The European Union’s biofuel policy continues to threaten food security and increase land grabs in Africa, shows a new report to be presented today in Brussels by the EuropAfrica platform and FIAN, ‘(Bio)fueling injustice: Europe’s responsibility to counter climate change without provoking land grabbing and compounding food insecurity in Africa’.
The report is released as the EU is set to review its biofuel policy in 2012 in line with environmental impacts.
“Imported industrial biofuels for European renewable energy exacerbate land grabs in Africa and fuel violations of the right to food”, says Nora McKeon coordinator of EuropAfrica. “The EU has to realise that its energy and agricultural policies have global impacts, often affecting the most vulnerable in poor countries. Decision makers cannot ignore the evidence; it’s time for a total re-think of biofuel policy”
The view from Africa
The report shows that 66% of the land grabs in Africa are intended for biofuel production, some 18.8 million hectares. Among the biggest investors are companies from Europe, as case studies from Senegal and Mali show, with European investments likely to increase further.
“We want to grow food for people in Africa, not for fuelling cars in Europe. The switch to biofuel crops in Senegal has been a failure. Productivity has fallen sharply since we started trying the Jatropha biofuel crop, and many farmers are feeling cheated. We call on the European Union to drop its renewable energy target for biofuels until measures are in place which ensure that the right to food is not violated” said Marius Dia, of CNCR - Conseil National de Concertation et de Coopération des ruraux du Sénégal.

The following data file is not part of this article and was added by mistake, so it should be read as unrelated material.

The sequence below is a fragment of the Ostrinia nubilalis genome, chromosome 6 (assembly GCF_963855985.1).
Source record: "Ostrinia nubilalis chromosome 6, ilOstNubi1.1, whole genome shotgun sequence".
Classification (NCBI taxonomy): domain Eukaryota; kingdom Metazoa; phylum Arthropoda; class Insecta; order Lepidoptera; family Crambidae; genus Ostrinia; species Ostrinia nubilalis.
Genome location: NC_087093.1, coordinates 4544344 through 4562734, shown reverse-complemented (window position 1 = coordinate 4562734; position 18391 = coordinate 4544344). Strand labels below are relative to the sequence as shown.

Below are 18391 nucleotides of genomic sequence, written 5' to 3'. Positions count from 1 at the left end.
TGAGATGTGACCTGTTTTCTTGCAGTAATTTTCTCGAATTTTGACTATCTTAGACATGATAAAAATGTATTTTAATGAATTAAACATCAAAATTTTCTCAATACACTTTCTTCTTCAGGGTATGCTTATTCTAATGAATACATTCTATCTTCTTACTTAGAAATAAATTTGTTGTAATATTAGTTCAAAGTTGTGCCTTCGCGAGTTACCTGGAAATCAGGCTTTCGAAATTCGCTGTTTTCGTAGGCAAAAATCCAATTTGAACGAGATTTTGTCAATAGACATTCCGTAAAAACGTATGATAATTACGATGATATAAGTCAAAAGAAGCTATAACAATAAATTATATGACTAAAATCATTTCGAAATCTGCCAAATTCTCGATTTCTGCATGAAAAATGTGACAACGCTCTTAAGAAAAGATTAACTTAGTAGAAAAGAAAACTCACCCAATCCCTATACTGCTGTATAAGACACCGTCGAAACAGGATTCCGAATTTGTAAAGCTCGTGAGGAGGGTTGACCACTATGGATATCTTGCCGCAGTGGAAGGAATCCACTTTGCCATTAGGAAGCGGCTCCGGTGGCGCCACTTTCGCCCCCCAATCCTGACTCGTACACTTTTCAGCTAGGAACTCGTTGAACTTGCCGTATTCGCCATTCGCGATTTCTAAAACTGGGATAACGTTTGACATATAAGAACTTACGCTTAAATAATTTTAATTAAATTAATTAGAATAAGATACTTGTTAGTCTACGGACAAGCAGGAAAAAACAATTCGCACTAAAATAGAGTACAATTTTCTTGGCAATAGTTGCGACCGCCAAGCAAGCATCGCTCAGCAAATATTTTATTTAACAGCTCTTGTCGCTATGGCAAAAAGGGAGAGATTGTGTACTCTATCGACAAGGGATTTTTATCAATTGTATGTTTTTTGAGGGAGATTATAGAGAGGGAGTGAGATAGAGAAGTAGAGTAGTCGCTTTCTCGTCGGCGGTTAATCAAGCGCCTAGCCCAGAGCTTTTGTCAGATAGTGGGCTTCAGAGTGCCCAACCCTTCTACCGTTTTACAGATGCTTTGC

EU driving global biofuel production
Despite contrary claims, the EU is highly dependent on imports. Already in 2008, the EU imported almost 40 percent of its biofuels or biofuel feedstock.
“The European Union’s biofuel policy explicitly encourages increased production worldwide, imposing an export-oriented industrial farming model on food insecure countries,” Roman Herre from FIAN explains. “The policy does not provide any protection from land grabs in countries affected by hunger, which should be discouraged from producing biofuels destined for the European Union”
Violations of international human rights law
The study further finds that the EU and its Member States violate their human rights obligations by not having conducted an adequate assessment of the impact of the biofuel policy on human rights and by not regulating European companies and financial actors.
“The EU’s good intention to fight climate change by promoting renewable energy is turning into a disaster. Europe is outsourcing its production, getting a ready supply of biofuels at the expense of the environment and people in the developing world. Biofuels are a perfect example of how EU policies aren’t coherent with development objectives and the legal provision of policy coherence for development,” says Blandine Bouniol, Policy Coordinator at CONCORD, the European NGO Confederation of Relief and Development NGOs.